Monday, March 05, 2018

Anita's Writing Tips - Point of View

Your story should be told through the eyes of a single character, usually the main character. This is called ‘point of view’ and can be achieved in third or first person. 

Sudden shifts in the story’s point of view can jolt and disorient the reader. To keep it consistent, narrate only what your chosen character would know and nothing they wouldn’t. For example, other people’s thoughts, or something out of sight. If you do need to switch to a different point of view, set up a separate section or chapter for it.

You should keep the voice of the narrator's voice well out of the picture, unless you are writing fairy tales and folktales.

Monday, February 26, 2018

Anita's Writing Tips - Building Character

First, build the protagonist (your main character)

The important traits of your protagonist should be:
  • They have a problem or need.
  • They have the ability to solve the problem, whether or not they know it (there's usually more suspense if he doesn't)
  • They have a character flaw to overcome to solve the problem, or win the reward.

Your main character should be someone the reader can identify and/or sympathise with. They should be near the top age of your intended readers. One exception  to this is in folktales. You should identify your characters with one or more telling details—a physical trait, a mannerism, a favourite phrase but a complete description is not really required.

Then, think about your secondary characters, which includes the main character's friends and enemies.

Protagonist: Main character with flaws
Antagonist: Block the main character from reaching goals. (The Green Goblin in Spider-Man)
Allies: Assist the main character in reaching goals. (Robin in Batman)
Mentors: Wise characters that help the main character. (Obi-Wan Kenobi in Star Wars)
Jokers: Lighten things up! Often the main character's best friend is a joker. (Donkey in Shrek)

You can combine different types of characters to make them stronger.

A funny villain Dr. Evil in Austin Powers:

Dr. Evil from Austin Powers
A mentor who is also a joker:

Hagrid from Harry Potter
A villain that becomes an ally and helps the main character solve the real problem: 

Floop from Spy Kids
Strong secondary characters are important in all stories for all age ranges so it is worth spending time on creating them.

Monday, February 19, 2018

Anita's Writing Tips - Writing Non-Fiction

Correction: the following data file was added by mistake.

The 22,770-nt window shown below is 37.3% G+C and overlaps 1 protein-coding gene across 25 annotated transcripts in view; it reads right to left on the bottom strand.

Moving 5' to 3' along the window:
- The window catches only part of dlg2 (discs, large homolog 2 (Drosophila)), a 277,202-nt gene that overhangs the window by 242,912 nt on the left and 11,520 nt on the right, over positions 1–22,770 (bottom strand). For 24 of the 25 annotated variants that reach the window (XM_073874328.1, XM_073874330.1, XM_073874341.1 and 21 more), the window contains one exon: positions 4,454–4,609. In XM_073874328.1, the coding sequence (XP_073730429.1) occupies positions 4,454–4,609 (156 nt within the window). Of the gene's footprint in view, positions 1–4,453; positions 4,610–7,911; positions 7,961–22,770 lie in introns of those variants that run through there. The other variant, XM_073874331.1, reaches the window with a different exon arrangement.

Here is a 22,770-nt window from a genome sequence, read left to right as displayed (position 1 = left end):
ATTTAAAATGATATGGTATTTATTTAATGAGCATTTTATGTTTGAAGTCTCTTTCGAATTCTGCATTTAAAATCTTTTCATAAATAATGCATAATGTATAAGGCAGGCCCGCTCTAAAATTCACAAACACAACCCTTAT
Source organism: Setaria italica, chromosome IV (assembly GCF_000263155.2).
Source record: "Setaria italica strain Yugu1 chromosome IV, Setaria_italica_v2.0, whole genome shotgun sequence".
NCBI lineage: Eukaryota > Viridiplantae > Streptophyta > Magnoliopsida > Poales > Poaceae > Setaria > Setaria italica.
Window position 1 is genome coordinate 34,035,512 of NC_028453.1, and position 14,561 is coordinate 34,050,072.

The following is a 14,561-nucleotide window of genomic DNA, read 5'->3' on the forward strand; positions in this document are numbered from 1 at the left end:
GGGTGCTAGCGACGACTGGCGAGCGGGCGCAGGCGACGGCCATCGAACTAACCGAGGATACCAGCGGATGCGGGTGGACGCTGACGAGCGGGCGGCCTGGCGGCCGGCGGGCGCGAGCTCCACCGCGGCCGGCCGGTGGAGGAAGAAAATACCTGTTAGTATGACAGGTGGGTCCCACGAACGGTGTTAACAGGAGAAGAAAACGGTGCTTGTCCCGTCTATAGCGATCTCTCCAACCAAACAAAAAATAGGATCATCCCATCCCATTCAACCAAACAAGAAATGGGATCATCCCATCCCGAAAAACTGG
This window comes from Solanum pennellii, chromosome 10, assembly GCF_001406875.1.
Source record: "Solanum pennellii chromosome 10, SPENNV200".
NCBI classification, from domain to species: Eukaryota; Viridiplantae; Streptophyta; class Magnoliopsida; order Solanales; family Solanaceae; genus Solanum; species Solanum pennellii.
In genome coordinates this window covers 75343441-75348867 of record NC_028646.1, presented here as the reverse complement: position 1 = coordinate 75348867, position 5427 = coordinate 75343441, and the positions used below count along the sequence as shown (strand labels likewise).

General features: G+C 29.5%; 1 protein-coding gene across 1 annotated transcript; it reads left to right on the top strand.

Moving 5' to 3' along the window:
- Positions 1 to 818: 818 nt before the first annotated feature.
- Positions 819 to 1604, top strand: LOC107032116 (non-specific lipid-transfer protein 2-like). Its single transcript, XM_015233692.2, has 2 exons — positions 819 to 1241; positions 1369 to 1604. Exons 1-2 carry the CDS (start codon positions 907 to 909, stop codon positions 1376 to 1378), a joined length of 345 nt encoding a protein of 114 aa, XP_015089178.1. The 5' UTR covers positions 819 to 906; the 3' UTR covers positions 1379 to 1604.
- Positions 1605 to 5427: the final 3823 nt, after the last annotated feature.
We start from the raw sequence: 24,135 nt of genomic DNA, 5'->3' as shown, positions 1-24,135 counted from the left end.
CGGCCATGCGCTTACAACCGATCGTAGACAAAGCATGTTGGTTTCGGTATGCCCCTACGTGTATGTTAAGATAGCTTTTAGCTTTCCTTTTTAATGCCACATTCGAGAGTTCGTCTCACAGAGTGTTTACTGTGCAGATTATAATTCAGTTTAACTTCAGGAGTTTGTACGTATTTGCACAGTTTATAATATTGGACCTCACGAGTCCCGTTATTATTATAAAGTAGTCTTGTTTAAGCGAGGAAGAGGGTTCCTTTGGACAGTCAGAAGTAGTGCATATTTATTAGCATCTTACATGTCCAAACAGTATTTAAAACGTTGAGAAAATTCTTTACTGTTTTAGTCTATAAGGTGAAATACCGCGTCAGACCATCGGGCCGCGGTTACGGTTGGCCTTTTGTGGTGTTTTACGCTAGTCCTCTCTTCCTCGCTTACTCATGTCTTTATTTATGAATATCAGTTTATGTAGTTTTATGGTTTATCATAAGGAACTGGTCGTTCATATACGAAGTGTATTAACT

There is a large market for non-fiction reference books based on topics taught in school.

With educational non-fiction publishers prefer to come up with their own ideas in-house or work through book packagers. I work a lot to commission. My book, Explaining Diabetes, which was published by Franklin Watts but, was commissioned by the book packager Bender, Richardson and White. It was one book in a series of books about illnesses and conditions.

When approaching publishers with unsolicited non-fiction it is better not to have a finished book. A one-page outline giving a brief breakdown of the chapters, target audience and potential market is generally what is required. 

I suggest you market research the publishers you want to submit to as well. Check they publish books for the age range you want to write. There are different publishers for primary than secondary aged children. You can find out which publishers print what by checking out The Writers and Artists Yearbook.

Monday, February 12, 2018

Anita's Writing Tips - Keep Going

It's not easy to get published but perseverance does pay off.
"Writing is one percent inspiration and 99 percent perspiration."

Authors are still getting deal and books are still selling. During difficult times people turn to escapism through books and movies. So the market is out there.

I  know it's difficult to keep going when your aim is to write the next bestseller. Remember only a tiny majority of writers find fame and fortune but most make a slow steady income by doing what they love.

I'm not telling you to set your sights lower what I am saying is don't let your nagging doubts stop you. All writers feel like this at some point in their careers. Don't let other distractions get in the way of you reaching your goals. Only you can write your story so keep going.